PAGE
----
Longform video leads the way

“Whether journalists recognize it or not, we’re all on a march to making video content that’s worthy of Netflix. 2018 will show longform video journalism can be appointment viewing and bingeable.”

2017 may have been the year the phrase “pivot to video” proved ominous for some digital publishers, but make no mistake — 2018 is when longform original video journalism will make its mark.

In recent years, news organizations have embraced super-short, quick-turnaround videos on social platforms, especially Facebook. The text-on-video style has become as familiar as it is synonymous with video journalism on social media.

Now, social platforms, user habits, and storytelling methods are including lanes better suited for longer original narratives. And the word “original” is especially important in that sentence.

The success and ease of production for text on video has saturated the market. Oftentimes you’ll see newsrooms producing similar social video edits for the same stories. Even short-form video has had to transform, but longform original video will break out in 2018 as a way for publications to differentiate themselves.

In fact, social video looks a lot more like what we’re used to seeing traditionally in television and film. Think documentaries, series, subjects telling their own stories in their own words, and a way to distinguish content from all the other options available online.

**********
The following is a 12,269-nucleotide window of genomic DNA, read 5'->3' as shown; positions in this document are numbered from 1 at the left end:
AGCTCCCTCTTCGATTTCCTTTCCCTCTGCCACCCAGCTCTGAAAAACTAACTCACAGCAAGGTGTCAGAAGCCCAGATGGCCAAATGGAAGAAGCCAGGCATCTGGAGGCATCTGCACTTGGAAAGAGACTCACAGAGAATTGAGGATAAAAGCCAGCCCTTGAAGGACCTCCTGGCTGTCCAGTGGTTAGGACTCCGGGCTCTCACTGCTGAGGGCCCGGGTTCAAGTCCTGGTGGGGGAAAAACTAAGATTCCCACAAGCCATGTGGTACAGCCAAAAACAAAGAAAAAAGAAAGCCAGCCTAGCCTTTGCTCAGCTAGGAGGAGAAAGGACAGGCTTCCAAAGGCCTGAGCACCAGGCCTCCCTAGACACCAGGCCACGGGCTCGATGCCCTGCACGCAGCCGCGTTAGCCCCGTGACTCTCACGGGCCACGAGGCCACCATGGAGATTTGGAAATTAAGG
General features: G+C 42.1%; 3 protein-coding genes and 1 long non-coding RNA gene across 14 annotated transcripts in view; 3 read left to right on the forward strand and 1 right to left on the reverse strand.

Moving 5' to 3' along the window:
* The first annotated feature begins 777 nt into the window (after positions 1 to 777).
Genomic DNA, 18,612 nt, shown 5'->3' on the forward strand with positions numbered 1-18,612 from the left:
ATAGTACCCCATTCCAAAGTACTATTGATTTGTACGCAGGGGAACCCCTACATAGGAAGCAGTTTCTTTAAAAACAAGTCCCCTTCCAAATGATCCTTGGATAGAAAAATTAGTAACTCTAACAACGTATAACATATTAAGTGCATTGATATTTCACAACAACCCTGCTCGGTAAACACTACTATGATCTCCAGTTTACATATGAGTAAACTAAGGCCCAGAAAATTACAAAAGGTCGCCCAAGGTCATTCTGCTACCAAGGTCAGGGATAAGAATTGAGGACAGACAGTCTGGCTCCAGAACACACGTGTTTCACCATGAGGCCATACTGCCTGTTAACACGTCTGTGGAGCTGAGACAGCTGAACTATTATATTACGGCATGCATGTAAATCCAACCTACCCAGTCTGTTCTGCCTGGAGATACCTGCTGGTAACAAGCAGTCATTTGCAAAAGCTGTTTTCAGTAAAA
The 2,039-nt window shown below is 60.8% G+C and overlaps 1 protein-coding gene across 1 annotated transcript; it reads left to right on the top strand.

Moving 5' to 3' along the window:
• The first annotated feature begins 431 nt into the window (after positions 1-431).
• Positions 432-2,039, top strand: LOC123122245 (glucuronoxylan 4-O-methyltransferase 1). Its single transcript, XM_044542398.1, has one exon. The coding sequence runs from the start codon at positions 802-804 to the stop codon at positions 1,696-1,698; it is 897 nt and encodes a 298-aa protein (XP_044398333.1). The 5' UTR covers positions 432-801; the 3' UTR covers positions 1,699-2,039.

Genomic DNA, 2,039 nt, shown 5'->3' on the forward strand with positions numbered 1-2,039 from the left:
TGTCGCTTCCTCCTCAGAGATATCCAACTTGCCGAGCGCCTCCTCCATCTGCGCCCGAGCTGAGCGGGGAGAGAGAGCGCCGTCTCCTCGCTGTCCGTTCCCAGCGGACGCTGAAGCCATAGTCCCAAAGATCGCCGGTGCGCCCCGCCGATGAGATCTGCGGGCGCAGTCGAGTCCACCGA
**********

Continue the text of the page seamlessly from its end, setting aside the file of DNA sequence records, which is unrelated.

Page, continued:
News organizations have increased their focus on YouTube. It’s a conversation we’ve literally been having for years. The site’s 1 billion active users a month make it a great place for news organizations to expand their reach and audiences at a time when they’re all looking for more — more views, more engagement, more resonance. Plus, with YouTube favoring the watch time metric, longform is poised for success. Add to that this year’s introduction of Facebook Watch and the places for longform video to be seen and excel continues to expand.

Whether journalists recognize it or not, we’re all on a march to making video content that’s worthy of Netflix. 2018 will show longform video journalism can be appointment viewing and bingeable. Users can subscribe to watch the latest production immediately or set aside time to watch one longer video, leading to another, and another.

Newsrooms will make highly produced, longform video more of a priority in pursuit of nuanced storytelling, audience desire, and transparency. Oh, and then there’s the money. Longform journalism may have the most monetizability.

YouTube already has monetization built in, and Facebook’s algorithm rewards engaging video content. So if you’re looking to create a 2018 video plan for your newsroom, longform may get you where you want to be.

Imaeyen Ibanga is senior context producer with AJ+.

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